But see, close to that half ruined fort, this motley group of Indians, whose anxiety manifests itself on their countenances, and who view the new comers with looks in which suspicion seems as yet to predominate. They are the Lenni Lenape, whose history and manners are already familiar to you. At their head is TAMANEND, the great and the good, who is said never to have had his equal for virtue and goodness, and whose memory is still held in veneration by the savage nations. His eye is steadily fixed on William Penn! His great mind has already discovered in him a congenial soul; alone among his tribe, he shows by his looks that noble confidence which will not be deceived. He it is, who under that elm tree, which many of us have seen in its vigor, but which, alas! has not long since been destroyed by the violence of the winter storm, will sign that famous treaty which the genius of the west has immortalised, and which a great writer of another nation has, with more wit than truth, described as the only one which was never sworn to and never broken. Nor was it violated while William Penn lived, nor while the ascendency of his great mind was yet operating among us.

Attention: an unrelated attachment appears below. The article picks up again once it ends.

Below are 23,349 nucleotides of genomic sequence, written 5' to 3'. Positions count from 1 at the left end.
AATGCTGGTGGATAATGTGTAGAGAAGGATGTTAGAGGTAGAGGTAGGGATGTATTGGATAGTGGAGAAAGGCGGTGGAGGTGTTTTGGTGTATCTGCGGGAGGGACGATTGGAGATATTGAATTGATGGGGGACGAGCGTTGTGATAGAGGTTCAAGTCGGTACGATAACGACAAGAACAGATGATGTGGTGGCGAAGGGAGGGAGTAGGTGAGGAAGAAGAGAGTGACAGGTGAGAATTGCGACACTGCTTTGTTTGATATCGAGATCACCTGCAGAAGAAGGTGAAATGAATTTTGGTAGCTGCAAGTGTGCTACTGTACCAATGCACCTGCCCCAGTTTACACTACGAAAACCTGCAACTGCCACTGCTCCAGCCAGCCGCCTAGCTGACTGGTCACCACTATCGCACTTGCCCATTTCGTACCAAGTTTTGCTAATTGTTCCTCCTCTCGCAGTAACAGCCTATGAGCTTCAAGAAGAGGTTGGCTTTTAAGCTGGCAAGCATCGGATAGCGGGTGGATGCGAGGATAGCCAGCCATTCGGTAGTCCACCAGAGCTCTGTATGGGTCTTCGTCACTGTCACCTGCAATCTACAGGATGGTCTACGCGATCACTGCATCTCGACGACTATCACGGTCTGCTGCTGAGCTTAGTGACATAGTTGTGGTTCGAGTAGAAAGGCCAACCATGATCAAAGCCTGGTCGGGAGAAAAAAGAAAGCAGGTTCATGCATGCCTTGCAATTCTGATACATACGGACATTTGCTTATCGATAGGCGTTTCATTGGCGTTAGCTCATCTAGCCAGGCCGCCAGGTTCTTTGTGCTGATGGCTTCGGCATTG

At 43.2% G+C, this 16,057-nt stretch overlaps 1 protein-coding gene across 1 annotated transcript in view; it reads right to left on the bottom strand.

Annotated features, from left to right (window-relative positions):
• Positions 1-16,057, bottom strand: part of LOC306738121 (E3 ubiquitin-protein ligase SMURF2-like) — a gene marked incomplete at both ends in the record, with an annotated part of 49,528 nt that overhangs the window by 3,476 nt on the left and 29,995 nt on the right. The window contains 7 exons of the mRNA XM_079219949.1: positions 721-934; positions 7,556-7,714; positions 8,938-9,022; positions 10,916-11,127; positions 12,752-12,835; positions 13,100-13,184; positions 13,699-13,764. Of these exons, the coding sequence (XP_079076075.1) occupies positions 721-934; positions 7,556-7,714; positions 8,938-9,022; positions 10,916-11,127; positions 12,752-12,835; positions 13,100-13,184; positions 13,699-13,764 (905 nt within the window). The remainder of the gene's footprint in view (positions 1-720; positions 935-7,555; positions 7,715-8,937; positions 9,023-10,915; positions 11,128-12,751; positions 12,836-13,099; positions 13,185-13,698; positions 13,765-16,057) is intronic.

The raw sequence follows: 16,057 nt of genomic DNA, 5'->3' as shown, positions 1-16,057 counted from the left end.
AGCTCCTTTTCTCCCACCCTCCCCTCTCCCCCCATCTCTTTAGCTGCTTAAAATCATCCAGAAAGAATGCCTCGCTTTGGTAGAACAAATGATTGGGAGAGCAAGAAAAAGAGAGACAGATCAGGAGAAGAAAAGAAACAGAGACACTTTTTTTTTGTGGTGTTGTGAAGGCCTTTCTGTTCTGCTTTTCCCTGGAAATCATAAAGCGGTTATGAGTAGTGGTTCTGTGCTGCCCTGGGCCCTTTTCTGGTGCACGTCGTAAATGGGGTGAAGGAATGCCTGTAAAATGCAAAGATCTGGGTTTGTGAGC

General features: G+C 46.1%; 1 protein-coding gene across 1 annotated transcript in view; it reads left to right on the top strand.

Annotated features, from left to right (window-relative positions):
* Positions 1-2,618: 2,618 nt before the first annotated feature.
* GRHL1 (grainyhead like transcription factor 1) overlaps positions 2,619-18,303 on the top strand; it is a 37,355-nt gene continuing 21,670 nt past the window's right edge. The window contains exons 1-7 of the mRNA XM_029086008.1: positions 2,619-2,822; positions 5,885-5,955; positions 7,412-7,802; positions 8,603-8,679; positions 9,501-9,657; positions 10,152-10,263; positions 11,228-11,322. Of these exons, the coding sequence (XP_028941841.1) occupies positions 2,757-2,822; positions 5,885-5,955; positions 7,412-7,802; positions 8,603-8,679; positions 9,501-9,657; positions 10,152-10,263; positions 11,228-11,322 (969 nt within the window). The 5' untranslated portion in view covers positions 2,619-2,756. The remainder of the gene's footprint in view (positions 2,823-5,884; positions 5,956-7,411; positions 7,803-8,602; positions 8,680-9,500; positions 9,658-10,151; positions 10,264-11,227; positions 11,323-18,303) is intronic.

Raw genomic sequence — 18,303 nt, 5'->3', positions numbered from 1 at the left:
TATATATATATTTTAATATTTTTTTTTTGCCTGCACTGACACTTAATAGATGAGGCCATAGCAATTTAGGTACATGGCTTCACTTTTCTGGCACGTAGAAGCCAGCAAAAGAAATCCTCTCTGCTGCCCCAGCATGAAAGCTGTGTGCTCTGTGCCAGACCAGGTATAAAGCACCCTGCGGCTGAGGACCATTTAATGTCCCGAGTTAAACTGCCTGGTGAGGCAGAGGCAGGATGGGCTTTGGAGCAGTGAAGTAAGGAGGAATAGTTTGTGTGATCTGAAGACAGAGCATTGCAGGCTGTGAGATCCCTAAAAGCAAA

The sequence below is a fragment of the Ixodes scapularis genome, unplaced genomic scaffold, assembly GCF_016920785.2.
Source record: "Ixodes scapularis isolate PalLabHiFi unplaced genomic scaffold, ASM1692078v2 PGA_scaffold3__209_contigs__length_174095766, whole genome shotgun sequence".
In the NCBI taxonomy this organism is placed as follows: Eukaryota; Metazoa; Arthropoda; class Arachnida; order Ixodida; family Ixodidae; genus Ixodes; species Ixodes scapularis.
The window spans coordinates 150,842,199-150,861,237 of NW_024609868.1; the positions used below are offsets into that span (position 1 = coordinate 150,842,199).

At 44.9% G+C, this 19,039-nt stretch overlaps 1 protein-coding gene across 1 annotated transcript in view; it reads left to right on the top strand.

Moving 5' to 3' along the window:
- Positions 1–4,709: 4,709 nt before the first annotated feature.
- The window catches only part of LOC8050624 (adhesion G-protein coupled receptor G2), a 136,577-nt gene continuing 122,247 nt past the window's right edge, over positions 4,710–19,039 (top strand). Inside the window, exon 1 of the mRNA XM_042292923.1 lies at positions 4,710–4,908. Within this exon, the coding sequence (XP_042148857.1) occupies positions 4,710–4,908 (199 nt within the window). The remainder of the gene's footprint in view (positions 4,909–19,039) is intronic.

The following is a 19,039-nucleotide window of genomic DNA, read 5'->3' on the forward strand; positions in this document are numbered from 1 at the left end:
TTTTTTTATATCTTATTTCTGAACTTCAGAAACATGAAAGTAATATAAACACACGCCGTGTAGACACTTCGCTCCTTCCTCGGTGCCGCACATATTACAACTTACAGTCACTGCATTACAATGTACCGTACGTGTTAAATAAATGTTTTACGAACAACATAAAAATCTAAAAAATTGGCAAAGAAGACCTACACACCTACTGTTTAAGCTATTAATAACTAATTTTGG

Afterwards, indeed!-but I will not anticipate on the painful duty of the historian.
This memorable landing took place on the 24th of October, 1682, a day of proud and glad remembrance, which we ought to celebrate on every returning anniversary. While our brethren of Massachusetts commemorate every year, in the dreary time of winter, the landing of their pious ancestors on the barren rock of Plymouth, which their gratitude has consecrated to perpetual veneration; shall we suffer the epoch of the ar rival of our great founder, and his venerable band of followers, to pass away unnoticed? Let us begin this very year to distinguish ourselves by a similar act of patriotism, at a time when the season invites, and the bosom of our mother earth is covered with her choicest fruits.